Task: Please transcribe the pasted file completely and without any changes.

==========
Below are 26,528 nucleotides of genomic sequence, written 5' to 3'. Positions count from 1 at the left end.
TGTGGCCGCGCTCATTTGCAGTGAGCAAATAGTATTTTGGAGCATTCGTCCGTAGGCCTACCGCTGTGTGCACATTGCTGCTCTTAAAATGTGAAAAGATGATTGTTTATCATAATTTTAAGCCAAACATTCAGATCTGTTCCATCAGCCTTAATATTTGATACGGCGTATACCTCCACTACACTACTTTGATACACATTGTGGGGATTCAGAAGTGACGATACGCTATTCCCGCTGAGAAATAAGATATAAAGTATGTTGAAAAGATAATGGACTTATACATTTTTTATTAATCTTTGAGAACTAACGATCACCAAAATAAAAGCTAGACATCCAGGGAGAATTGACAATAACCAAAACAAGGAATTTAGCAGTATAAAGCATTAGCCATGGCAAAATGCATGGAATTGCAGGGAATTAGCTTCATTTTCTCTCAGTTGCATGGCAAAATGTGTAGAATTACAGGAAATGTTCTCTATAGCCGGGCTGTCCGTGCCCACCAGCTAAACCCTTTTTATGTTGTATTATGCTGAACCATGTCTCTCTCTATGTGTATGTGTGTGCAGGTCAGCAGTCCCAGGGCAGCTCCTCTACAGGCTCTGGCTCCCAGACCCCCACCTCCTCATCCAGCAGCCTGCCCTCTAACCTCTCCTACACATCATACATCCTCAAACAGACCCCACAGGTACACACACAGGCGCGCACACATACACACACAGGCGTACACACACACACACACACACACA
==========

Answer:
Below are 26,528 nucleotides of genomic sequence, written 5' to 3'. Positions count from 1 at the left end.
TGTGGCCGCGCTCATTTGCAGTGAGCAAATAGTATTTTGGAGCATTCGTCCGTAGGCCTACCGCTGTGTGCACATTGCTGCTCTTAAAATGTGAAAAGATGATTGTTTATCATAATTTTAAGCCAAACATTCAGATCTGTTCCATCAGCCTTAATATTTGATACGGCGTATACCTCCACTACACTACTTTGATACACATTGTGGGGATTCAGAAGTGACGATACGCTATTCCCGCTGAGAAATAAGATATAAAGTATGTTGAAAAGATAATGGACTTATACATTTTTTATTAATCTTTGAGAACTAACGATCACCAAAATAAAAGCTAGACATCCAGGGAGAATTGACAATAACCAAAACAAGGAATTTAGCAGTATAAAGCATTAGCCATGGCAAAATGCATGGAATTGCAGGGAATTAGCTTCATTTTCTCTCAGTTGCATGGCAAAATGTGTAGAATTACAGGAAATGTTCTCTATAGCCGGGCTGTCCGTGCCCACCAGCTAAACCCTTTTTATGTTGTATTATGCTGAACCATGTCTCTCTCTATGTGTATGTGTGTGCAGGTCAGCAGTCCCAGGGCAGCTCCTCTACAGGCTCTGGCTCCCAGACCCCCACCTCCTCATCCAGCAGCCTGCCCTCTAACCTCTCCTACACATCATACATCCTCAAACAGACCCCACAGGTACACACACAGGCGCGCACACATACACACACAGGCGTACACACACACACACACACACACA